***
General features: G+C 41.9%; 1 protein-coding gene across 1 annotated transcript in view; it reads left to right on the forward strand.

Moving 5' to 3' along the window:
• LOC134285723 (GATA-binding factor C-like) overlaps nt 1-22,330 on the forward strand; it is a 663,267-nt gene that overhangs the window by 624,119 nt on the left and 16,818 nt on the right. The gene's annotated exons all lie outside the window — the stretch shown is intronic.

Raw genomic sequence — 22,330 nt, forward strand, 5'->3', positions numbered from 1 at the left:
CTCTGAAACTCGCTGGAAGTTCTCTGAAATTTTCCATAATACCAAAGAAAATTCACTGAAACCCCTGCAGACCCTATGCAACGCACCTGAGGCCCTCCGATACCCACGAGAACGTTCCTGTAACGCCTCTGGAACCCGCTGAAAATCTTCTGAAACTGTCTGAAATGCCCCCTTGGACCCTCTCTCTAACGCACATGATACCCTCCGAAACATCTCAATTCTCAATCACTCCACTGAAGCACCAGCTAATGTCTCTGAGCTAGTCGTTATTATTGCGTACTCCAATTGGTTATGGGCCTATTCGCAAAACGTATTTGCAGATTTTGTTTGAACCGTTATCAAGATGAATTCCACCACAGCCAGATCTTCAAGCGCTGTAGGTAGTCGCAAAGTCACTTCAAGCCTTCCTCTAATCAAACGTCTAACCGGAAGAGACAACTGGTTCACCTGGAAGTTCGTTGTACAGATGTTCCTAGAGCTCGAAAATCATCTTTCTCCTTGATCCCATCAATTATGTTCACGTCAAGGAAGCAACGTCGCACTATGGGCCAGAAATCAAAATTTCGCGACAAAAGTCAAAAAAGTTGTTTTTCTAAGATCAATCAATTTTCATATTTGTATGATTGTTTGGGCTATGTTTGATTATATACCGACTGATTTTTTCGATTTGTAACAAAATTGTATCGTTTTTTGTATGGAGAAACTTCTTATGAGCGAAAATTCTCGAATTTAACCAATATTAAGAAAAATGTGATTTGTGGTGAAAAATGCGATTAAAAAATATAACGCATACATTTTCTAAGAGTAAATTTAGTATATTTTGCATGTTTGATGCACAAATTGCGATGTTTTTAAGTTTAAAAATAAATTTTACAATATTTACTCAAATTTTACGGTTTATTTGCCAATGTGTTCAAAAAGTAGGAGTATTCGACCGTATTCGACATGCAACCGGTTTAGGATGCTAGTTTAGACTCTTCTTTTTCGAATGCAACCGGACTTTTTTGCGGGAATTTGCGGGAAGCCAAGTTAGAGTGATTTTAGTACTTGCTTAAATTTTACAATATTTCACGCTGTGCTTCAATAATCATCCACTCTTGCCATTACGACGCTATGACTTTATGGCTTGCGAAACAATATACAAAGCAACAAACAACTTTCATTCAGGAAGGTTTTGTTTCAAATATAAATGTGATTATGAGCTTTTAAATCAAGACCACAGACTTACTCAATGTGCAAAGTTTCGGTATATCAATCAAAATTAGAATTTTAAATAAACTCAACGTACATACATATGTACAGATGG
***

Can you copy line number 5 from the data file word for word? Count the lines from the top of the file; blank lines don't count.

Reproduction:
CTCTGAAACTCGCTGGAAGTTCTCTGAAATTTTCCATAATACCAAAGAAAATTCACTGAAACCCCTGCAGACCCTATGCAACGCACCTGAGGCCCTCCGATACCCACGAGAACGTTCCTGTAACGCCTCTGGAACCCGCTGAAAATCTTCTGAAACTGTCTGAAATGCCCCCTTGGACCCTCTCTCTAACGCACATGATACCCTCCGAAACATCTCAATTCTCAATCACTCCACTGAAGCACCAGCTAATGTCTCTGAGCTAGTCGTTATTATTGCGTACTCCAATTGGTTATGGGCCTATTCGCAAAACGTATTTGCAGATTTTGTTTGAACCGTTATCAAGATGAATTCCACCACAGCCAGATCTTCAAGCGCTGTAGGTAGTCGCAAAGTCACTTCAAGCCTTCCTCTAATCAAACGTCTAACCGGAAGAGACAACTGGTTCACCTGGAAGTTCGTTGTACAGATGTTCCTAGAGCTCGAAAATCATCTTTCTCCTTGATCCCATCAATTATGTTCACGTCAAGGAAGCAACGTCGCACTATGGGCCAGAAATCAAAATTTCGCGACAAAAGTCAAAAAAGTTGTTTTTCTAAGATCAATCAATTTTCATATTTGTATGATTGTTTGGGCTATGTTTGATTATATACCGACTGATTTTTTCGATTTGTAACAAAATTGTATCGTTTTTTGTATGGAGAAACTTCTTATGAGCGAAAATTCTCGAATTTAACCAATATTAAGAAAAATGTGATTTGTGGTGAAAAATGCGATTAAAAAATATAACGCATACATTTTCTAAGAGTAAATTTAGTATATTTTGCATGTTTGATGCACAAATTGCGATGTTTTTAAGTTTAAAAATAAATTTTACAATATTTACTCAAATTTTACGGTTTATTTGCCAATGTGTTCAAAAAGTAGGAGTATTCGACCGTATTCGACATGCAACCGGTTTAGGATGCTAGTTTAGACTCTTCTTTTTCGAATGCAACCGGACTTTTTTGCGGGAATTTGCGGGAAGCCAAGTTAGAGTGATTTTAGTACTTGCTTAAATTTTACAATATTTCACGCTGTGCTTCAATAATCATCCACTCTTGCCATTACGACGCTATGACTTTATGGCTTGCGAAACAATATACAAAGCAACAAACAACTTTCATTCAGGAAGGTTTTGTTTCAAATATAAATGTGATTATGAGCTTTTAAATCAAGACCACAGACTTACTCAATGTGCAAAGTTTCGGTATATCAATCAAAATTAGAATTTTAAATAAACTCAACGTACATACATATGTACAGATGG